______________________________________Ingredient Quantity (mg/capsule)______________________________________Raloxifene 5Starch, NF 108Starch flowable powder 225.3Silicone fluid 350 centistokes 1.7______________________________________
Formulation 4: Raloxifene capsule
______________________________________Ingredient Quantity (mg/capsule)______________________________________Raloxifene 10Starch, NF 103Starch flowable powder 225.3Silicone fluid 350 centistokes 1.7______________________________________
Formulation 5: Raloxifene capsule
______________________________________Ingredient Quantity (mg/capsule)______________________________________Raloxifene 50Starch, NF 150Starch flowable powder 397Silicone fluid 350 centistokes 3.0______________________________________
The specific formulations above may be changed in compliance with the reasonable variations provided.
A tablet formulation is prepared using the ingredients below:
Formulation 6: Tablets
______________________________________Ingredient Quantity (mg/tablet)______________________________________Active ingredient 0.1-1000Cellulose, microcrystalline 0-650Silicon dioxide, fumed 0-650Stearate acid 0-15______________________________________
The components are blended and compressed to form tablets.
Alternatively, tablets each containing 0.1-1000 mg of Active ingredient are made up as follows:
Formulation 7: Tablets
______________________________________Ingredient Quantity (mg/tablet)______________________________________Active ingredient 0.1-1000Starch 45Cellulose, microcrystalline 35Polyvinylpyrrolidone 4(as 10% solution in water)Sodium carboxymethyl cellulose 4.5Magnesium stearate 0.5Talc 1______________________________________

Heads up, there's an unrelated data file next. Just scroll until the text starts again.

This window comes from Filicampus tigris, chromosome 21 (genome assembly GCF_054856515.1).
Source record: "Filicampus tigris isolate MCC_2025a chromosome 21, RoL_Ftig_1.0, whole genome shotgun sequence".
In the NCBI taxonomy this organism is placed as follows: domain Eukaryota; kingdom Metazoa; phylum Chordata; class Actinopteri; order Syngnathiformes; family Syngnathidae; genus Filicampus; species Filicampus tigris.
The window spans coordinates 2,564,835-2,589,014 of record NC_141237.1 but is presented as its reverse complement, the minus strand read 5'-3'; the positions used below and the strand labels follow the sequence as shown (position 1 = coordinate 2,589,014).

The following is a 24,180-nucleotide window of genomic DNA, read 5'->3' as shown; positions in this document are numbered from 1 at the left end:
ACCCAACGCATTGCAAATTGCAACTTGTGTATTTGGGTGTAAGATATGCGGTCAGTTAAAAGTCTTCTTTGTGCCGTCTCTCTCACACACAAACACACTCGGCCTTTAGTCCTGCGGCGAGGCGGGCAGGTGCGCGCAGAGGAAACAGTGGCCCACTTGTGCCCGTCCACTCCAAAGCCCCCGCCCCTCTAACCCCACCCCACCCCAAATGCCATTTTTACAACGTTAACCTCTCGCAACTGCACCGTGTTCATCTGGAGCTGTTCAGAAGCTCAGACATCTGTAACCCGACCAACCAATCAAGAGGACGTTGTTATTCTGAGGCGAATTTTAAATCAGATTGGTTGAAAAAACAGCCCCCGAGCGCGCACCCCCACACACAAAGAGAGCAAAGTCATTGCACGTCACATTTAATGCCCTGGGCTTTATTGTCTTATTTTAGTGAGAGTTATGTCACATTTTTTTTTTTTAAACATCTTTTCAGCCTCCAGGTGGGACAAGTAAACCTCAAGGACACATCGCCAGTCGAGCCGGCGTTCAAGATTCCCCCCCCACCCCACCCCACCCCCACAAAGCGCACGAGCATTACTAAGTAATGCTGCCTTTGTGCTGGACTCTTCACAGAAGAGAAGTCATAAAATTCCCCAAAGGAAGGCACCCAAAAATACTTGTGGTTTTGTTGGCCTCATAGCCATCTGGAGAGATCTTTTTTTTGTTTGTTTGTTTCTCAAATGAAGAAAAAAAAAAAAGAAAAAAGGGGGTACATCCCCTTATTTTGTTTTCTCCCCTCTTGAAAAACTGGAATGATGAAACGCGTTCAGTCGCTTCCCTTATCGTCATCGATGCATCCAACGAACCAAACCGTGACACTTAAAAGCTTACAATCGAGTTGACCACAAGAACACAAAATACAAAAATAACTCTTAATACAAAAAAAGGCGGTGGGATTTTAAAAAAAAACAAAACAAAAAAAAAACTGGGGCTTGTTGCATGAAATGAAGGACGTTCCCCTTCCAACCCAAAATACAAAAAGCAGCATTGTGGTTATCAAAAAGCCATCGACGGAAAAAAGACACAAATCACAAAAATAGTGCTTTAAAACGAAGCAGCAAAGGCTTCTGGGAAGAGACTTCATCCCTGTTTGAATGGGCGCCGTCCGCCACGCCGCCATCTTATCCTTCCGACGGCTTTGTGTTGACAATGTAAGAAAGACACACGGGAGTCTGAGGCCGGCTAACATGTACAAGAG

The Active ingredient, starch, and cellulose are passed through a No. 45 mesh U.S. sieve and mixed thoroughly. The solution of polyvinylpyrrolidone is mixed with the resultant powders which are then passed through a No. 14 mesh U.S. sieve. The granules so produced are dried at 50 sodium carboxymethyl starch, magnesium stearate, and talc, previously passed through a No. 60 U.S. sieve, are then added to the granules which, after mixing, are compressed on a tablet machine to yield tablets.
Suspensions each containing 0.1-1000 mg of Active ingredient per 5 mL dose are made as follows:
Formulation 8: Suspensions
______________________________________Ingredient Quantity (mg/5 ml)______________________________________Active ingredient 0.1-1000 mgSodium carboxymethyl cellulose 50 mgSyrup 1.25 mgBenzoic acid solution 0.10 mLFlavor q.v.Color q.v.Purified water to 5 mL______________________________________
The Active ingredient is passed through a No. 45 mesh U.S. sieve and mixed with the sodium carboxymethyl cellulose and syrup to form a smooth paste. The benzoic acid solution, flavor, and color are diluted with some of the water and added, with stirring. Sufficient water is then added to produce the required volume.
Estrogen receptor (ER) negative cell lines expressing antiestrogen binding sites (ABS) are infected with retrovirus, i.e. Moloney Murine Leukemia Virus (M--MuLV), and maintained in vitro using standard tissue culture techniques. Cells in logarithmic growth phase are plated in tissue culture dishes at not less than 5,000 cells/cm2 and cultured overnight. Medium is then replaced with fresh medium containing varying dilutions of drugs and incubated for various lengths of time thereafter, typically 24 to 72 hours. Effects on virion production and reverse transcriptase activity are then determined. Virion production is quantitated in the viral medium by immunodetection of a viral coat protein associated with the retrovirus used. This can be done by standard ELISA, RIA or Western immunoblotting techniques. Reverse transcriptase activity can be quantitated using commercially available kits and following the manufacturers protocol. [When choosing an appropriate retrovirus for cell infection, one should be aware of potential estrogen response elements in the retrovirus. These could serve as target sites for interactions with drug/ER complexes resulting in negative regulation of viral replication and complicating interpretations as to whether drugs are inhibiting viral replication through ER or ABS.] General antiviral activity can also be determined by quantitating the ability of drugs to inhibit cell death due to infection with a cytopathic virus. Cell viability is assessed by reduction of the tetrazolium salt, MTT, to a dark blue formazan product which is measured in an absorbance plate reader.